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Why Your Hair Needs You To Ditch the SLS.

When it comes to hair care, it can sometimes feel like a minefield of options and contradictory advice. From 'clean' ingredients, to avoiding certain nasties, it can be difficult to know how to do the best for your hair.

If you've ever had a read of your shampoo bottle (we've all been there during a long shower), then the term 'sulphate' may have popped up. Or, more commonly, SLS (sodium lauryl sulphate). This ingredient is found in LOADS of shampoos and helps to create the lathering effect you get when you wash your hair.

So, if SLS is commonly found in shampoos, what's the big deal? Well, we're here to talk you through why ditching the SLS could be the best thing you've ever done for your hair...

What is SLS/SLES?

Lathering shampoo in shower

So what even is a sulphate? A sulphate is a salt that forms when sulfuric acid reacts with another chemical. In terms of hair/skin care, it is sodium lauryl sulfate (SLS) and sodium laureth sulfate (SLES) that are commonly found in most formulations (these fall under the umbrella term of sulphates). These are also classed as surfactants, AKA compounds that attract both water and oil. 

SLS and SLES are used as lathering agents, which create that bubbly cleaning effect that comes with washing your hair or cleaning your body.

Why is SLS found in shampoos?

Brushing wet hair

SLS is used in most shampoos to create a lathering effect when washing your hair. This is to give the impression of a more efficient lather - however lathering isn't actually essential when it comes to getting your best wash. 

Why are sulphates bad for my hair?

Woman with brown hair scratching at scalp

Whilst surfactants can be effective at cleaning, sometimes they are *too* powerful. SLS/SLES is known for drying out the hair and the skin, stripping it of its natural oils. This can leave your hair/scalp at risk of irritation and dryness, which is especially damaging for anyone who is prone to a flaky, itchy scalp.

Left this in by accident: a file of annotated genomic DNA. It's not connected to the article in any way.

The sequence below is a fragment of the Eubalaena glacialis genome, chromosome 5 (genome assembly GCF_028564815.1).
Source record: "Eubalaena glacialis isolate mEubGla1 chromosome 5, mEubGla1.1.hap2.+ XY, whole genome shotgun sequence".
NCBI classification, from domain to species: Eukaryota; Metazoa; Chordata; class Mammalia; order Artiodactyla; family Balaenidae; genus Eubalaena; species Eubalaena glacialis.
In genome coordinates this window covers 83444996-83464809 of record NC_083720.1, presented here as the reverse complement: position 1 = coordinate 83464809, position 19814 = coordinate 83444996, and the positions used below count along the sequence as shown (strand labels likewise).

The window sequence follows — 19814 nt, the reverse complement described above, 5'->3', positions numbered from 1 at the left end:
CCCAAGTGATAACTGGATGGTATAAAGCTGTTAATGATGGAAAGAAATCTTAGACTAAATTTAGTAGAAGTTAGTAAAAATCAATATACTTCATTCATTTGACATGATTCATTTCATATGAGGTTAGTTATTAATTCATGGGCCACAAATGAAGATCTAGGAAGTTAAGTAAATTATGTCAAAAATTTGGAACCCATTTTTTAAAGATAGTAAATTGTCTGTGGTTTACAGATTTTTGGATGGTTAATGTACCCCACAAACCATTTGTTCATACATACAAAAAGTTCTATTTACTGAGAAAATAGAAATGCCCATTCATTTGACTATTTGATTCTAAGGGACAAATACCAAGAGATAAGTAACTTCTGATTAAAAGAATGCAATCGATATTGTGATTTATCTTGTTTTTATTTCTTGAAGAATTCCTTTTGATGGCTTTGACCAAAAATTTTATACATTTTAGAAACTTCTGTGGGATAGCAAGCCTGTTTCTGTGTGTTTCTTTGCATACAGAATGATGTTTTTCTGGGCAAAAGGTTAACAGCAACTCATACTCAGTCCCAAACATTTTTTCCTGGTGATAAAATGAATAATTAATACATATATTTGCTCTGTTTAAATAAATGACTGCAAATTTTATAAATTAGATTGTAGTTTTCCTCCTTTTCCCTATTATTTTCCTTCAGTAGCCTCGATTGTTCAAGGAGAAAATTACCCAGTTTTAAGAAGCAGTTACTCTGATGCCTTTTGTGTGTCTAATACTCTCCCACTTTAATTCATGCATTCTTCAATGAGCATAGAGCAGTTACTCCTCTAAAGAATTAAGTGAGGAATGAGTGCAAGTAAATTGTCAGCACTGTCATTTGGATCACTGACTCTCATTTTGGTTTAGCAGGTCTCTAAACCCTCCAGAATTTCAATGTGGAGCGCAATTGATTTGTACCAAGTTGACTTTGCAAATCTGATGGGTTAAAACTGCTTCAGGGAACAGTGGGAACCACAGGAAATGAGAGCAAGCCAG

The risk of irritation increases with the amount of SLS included in a product; most shampoos contain around 10-25% SLS, which is significantly more than it's counterparts (toothpaste, skin cleanser etc). So, whilst you may get that satisfying lather effect from shampoos containing SLS, the dryness and damage is higher.

Why are sulphates bad for the environment?

Girl in green bikini showering outdoor

Most SLS are derived from nonrenewable petroleum sources, which are known to have majorly damaging impacts on the planet and play a major role in climate change. Unfortunately, there is no way of avoiding using petroleum in the production of SLES, plus most are also tested on animals, which means they can't be cruelty free. Washing SLS down the drain may also cause damage to aquatic life, too.

Why should I switch to a sulphate free shampoo?

If you're keen on ditching the SLS for the sake of your hair, your skin and the planet, then we have great news for you - all of our award winning shampoo bars are SLS free. We've ditched the nasties (SLS/SLES/Paraben/Phthalates) in favour of organic argan and coconut oils, meaning our bars help to treat your hair as well as leave it squeaky clean. Avoid any dryness with our super hydrating formulation, and save on these pesky plastic bottles too. 

If you fancy taking the SLS free plunge, you can grab 10% any of our shampoo bars with code: SLSFREE10.